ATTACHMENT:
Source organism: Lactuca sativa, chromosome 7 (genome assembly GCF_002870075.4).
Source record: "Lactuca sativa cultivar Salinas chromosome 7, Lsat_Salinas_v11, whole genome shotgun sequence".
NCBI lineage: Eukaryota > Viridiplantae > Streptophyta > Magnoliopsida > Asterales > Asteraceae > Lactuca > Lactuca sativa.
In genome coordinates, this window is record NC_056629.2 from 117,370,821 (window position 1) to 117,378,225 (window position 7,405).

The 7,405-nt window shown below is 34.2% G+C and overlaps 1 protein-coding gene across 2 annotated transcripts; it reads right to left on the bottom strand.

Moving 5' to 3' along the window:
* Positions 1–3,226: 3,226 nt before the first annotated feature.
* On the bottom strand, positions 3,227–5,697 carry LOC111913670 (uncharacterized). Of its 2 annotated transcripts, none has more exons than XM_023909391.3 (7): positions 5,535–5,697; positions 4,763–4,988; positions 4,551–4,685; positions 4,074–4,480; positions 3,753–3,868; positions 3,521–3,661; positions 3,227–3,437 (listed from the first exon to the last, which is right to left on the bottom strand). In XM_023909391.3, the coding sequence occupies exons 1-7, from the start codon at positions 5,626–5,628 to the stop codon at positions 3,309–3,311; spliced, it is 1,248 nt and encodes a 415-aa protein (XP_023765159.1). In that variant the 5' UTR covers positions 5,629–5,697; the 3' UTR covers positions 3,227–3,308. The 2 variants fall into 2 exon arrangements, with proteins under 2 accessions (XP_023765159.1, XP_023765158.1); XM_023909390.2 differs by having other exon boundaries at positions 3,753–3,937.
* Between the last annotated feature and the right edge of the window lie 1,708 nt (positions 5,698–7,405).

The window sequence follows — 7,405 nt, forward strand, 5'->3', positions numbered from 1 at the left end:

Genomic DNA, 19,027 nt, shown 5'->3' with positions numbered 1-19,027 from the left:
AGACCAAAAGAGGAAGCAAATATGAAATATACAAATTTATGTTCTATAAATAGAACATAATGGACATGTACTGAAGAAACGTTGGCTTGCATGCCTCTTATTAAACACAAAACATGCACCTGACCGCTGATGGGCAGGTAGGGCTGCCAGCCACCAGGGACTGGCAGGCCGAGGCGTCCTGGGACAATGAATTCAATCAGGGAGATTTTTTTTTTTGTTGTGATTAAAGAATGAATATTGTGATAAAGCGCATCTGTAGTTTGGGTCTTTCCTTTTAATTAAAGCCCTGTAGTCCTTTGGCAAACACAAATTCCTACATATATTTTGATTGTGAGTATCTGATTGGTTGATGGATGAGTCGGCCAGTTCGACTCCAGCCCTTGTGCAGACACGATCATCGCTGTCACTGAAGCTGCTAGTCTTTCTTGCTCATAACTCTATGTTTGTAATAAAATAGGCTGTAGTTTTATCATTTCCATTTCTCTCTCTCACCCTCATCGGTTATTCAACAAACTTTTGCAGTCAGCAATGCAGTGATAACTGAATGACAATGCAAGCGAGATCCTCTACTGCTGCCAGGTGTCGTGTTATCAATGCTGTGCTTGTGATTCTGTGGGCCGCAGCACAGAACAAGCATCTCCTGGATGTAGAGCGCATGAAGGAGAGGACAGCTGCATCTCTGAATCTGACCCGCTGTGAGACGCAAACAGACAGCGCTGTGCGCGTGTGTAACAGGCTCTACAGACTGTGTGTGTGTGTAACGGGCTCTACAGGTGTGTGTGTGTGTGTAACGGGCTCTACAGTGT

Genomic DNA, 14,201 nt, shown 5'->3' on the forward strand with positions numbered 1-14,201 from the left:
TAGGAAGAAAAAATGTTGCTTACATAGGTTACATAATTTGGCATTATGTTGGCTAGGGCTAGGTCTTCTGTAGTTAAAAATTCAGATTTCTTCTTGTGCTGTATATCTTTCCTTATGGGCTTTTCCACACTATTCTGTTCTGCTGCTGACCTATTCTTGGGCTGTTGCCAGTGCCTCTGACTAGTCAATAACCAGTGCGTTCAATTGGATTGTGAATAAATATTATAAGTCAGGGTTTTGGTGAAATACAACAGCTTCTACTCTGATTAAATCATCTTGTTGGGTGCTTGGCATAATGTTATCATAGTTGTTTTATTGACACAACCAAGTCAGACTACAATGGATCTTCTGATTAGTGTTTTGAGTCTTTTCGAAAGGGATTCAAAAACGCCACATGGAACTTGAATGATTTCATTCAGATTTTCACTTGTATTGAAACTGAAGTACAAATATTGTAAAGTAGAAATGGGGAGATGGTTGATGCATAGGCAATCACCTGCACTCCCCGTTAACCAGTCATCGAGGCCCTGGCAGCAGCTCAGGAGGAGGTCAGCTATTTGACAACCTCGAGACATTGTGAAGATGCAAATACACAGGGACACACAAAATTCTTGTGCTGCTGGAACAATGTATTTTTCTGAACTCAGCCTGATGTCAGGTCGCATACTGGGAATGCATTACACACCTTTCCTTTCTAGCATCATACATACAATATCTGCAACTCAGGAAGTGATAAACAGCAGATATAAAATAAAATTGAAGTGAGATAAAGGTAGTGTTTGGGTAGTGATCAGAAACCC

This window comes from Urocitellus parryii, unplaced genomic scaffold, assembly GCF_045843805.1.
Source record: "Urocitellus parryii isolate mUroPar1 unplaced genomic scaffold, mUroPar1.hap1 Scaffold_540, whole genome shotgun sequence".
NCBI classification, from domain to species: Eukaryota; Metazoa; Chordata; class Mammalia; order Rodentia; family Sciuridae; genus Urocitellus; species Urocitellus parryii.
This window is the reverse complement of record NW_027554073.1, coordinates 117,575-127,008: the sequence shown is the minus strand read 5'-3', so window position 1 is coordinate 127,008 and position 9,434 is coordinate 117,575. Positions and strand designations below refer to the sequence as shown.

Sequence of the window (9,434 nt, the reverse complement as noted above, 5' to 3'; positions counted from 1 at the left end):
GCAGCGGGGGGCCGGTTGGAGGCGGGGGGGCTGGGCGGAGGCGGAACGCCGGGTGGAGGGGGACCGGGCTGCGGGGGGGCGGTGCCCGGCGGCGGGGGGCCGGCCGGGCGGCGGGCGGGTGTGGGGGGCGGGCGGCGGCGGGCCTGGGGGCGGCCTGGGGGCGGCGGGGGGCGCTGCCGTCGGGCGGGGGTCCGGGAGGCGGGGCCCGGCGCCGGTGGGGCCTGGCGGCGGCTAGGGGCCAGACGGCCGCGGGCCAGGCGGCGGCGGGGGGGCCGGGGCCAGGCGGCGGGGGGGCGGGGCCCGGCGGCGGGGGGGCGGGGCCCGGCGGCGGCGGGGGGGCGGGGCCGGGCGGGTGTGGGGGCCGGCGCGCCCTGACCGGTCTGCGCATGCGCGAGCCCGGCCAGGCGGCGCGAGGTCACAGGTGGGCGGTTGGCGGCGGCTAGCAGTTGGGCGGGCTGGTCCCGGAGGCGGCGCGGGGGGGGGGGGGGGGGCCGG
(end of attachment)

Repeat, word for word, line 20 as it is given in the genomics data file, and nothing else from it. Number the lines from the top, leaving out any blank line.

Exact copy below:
GCAGCGGGGGGCCGGTTGGAGGCGGGGGGGCTGGGCGGAGGCGGAACGCCGGGTGGAGGGGGACCGGGCTGCGGGGGGGCGGTGCCCGGCGGCGGGGGGCCGGCCGGGCGGCGGGCGGGTGTGGGGGGCGGGCGGCGGCGGGCCTGGGGGCGGCCTGGGGGCGGCGGGGGGCGCTGCCGTCGGGCGGGGGTCCGGGAGGCGGGGCCCGGCGCCGGTGGGGCCTGGCGGCGGCTAGGGGCCAGACGGCCGCGGGCCAGGCGGCGGCGGGGGGGCCGGGGCCAGGCGGCGGGGGGGCGGGGCCCGGCGGCGGGGGGGCGGGGCCCGGCGGCGGCGGGGGGGCGGGGCCGGGCGGGTGTGGGGGCCGGCGCGCCCTGACCGGTCTGCGCATGCGCGAGCCCGGCCAGGCGGCGCGAGGTCACAGGTGGGCGGTTGGCGGCGGCTAGCAGTTGGGCGGGCTGGTCCCGGAGGCGGCGCGGGGGGGGGGGGGGGGGCCGG